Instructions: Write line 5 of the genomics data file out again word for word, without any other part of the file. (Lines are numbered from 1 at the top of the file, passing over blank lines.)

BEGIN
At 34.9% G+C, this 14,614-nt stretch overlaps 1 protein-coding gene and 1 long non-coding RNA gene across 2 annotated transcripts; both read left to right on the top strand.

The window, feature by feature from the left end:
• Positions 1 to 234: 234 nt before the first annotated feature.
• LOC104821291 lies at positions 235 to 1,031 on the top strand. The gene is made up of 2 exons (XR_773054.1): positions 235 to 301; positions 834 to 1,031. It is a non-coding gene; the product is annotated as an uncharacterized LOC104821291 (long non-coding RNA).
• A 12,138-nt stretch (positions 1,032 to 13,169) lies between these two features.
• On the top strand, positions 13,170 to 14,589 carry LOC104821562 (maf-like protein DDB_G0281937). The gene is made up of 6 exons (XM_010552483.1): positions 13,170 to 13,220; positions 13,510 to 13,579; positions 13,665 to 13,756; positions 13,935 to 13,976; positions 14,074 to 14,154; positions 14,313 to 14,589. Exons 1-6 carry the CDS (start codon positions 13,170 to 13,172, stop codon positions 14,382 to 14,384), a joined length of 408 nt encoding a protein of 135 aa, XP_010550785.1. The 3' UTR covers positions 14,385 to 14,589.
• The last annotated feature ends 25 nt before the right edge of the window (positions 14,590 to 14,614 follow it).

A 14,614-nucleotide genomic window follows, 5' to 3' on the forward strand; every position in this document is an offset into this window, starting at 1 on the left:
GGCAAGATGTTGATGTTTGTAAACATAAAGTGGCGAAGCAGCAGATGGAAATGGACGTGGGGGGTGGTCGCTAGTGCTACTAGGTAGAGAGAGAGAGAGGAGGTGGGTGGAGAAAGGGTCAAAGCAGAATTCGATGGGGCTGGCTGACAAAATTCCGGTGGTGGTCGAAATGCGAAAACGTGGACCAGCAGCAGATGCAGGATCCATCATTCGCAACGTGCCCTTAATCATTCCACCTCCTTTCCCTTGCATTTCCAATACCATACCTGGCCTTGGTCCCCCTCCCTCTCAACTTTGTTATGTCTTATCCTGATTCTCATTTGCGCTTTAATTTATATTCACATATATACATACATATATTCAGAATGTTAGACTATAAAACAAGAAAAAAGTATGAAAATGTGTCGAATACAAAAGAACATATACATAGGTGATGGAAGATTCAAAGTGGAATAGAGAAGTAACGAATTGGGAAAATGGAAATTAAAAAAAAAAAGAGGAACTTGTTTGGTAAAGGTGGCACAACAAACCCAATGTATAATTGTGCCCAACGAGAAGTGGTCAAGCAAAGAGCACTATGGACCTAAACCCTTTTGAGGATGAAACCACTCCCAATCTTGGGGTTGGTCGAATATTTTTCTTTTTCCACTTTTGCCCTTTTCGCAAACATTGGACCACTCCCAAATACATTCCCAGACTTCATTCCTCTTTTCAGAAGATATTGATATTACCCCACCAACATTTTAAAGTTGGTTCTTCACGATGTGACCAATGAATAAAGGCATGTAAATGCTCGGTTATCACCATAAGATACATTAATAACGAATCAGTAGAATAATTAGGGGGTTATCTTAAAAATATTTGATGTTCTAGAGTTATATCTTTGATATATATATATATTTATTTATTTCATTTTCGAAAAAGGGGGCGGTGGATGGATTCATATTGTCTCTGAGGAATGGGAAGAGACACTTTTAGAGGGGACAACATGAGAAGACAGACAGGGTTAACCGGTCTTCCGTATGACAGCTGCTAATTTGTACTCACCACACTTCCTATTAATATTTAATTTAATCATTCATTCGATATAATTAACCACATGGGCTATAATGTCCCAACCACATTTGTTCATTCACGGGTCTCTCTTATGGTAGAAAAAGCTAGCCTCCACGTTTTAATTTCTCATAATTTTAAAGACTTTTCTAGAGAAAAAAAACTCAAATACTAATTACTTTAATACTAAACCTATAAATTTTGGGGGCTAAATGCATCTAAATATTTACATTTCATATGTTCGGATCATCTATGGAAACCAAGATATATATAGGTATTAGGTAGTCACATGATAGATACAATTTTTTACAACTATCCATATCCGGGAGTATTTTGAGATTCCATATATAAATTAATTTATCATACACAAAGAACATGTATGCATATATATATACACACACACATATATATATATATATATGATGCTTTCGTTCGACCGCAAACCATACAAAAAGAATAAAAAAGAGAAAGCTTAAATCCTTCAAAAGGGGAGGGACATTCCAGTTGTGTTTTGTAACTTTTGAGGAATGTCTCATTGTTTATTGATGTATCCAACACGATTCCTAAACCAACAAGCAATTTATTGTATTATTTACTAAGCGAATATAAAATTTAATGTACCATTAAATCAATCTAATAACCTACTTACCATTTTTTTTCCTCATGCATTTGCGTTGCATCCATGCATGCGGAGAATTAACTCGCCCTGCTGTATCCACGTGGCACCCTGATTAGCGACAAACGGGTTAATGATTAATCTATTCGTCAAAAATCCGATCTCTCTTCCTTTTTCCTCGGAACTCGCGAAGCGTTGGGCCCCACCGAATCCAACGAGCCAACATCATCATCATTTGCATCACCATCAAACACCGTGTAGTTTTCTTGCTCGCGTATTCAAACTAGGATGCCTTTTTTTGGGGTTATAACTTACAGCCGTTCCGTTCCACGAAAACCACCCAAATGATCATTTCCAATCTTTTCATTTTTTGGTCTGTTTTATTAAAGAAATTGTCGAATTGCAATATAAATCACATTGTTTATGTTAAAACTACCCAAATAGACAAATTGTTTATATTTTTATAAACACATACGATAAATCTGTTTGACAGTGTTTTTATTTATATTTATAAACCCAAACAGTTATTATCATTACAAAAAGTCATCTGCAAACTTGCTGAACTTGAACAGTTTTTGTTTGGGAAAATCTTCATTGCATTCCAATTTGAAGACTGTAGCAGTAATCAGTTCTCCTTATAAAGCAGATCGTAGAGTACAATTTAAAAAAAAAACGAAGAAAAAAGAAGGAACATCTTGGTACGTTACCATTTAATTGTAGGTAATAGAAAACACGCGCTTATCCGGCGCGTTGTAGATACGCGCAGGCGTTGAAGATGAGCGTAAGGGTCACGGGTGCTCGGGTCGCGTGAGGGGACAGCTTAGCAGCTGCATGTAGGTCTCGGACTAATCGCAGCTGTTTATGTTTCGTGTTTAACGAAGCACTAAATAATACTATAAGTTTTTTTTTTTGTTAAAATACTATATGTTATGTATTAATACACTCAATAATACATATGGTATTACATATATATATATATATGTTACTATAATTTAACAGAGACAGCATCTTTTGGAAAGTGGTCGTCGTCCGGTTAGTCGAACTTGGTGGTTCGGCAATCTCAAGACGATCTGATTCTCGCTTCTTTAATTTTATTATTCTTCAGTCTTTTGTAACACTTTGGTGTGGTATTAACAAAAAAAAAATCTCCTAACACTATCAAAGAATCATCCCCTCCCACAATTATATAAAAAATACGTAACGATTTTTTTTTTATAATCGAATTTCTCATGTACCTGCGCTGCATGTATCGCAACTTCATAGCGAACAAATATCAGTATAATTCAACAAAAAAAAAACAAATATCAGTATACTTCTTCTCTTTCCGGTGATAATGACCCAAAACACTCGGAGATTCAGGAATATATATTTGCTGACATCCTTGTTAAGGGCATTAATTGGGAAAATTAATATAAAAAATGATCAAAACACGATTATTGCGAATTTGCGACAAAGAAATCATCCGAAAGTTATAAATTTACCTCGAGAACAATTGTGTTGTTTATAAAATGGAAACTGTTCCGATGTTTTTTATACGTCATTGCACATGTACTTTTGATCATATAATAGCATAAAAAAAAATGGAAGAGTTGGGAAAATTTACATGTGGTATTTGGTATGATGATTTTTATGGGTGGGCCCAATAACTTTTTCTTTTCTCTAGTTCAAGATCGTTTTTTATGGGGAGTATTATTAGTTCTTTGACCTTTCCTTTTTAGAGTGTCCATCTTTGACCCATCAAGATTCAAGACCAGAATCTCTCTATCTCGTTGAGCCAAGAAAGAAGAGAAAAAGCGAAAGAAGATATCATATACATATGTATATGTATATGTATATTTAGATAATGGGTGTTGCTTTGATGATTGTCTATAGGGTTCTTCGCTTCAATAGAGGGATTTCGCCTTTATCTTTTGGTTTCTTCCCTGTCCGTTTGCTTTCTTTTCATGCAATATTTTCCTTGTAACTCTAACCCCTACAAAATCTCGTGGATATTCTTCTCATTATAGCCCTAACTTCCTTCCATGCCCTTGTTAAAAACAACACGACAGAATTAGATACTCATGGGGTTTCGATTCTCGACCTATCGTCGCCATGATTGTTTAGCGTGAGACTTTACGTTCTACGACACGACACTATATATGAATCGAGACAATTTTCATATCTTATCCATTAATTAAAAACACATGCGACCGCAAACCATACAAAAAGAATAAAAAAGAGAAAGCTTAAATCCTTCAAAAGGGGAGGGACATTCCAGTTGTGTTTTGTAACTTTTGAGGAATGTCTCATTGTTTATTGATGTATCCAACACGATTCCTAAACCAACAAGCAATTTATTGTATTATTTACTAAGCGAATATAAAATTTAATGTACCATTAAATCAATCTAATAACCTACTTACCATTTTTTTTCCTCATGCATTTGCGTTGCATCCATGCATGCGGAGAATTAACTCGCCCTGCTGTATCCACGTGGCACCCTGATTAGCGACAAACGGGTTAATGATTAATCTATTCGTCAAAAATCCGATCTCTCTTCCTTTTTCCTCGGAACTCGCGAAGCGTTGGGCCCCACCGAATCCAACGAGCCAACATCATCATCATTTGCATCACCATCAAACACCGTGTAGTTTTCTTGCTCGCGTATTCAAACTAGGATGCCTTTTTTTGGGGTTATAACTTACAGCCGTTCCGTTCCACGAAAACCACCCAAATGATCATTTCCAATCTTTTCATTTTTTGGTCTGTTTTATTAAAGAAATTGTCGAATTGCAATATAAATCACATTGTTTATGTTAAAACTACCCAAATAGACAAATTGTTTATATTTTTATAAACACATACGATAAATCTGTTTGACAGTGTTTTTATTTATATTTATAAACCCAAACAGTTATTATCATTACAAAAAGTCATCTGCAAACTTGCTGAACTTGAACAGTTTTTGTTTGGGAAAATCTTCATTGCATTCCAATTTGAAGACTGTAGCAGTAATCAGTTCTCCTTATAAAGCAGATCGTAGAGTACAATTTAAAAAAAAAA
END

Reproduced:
• A 12,138-nt stretch (positions 1,032 to 13,169) lies between these two features.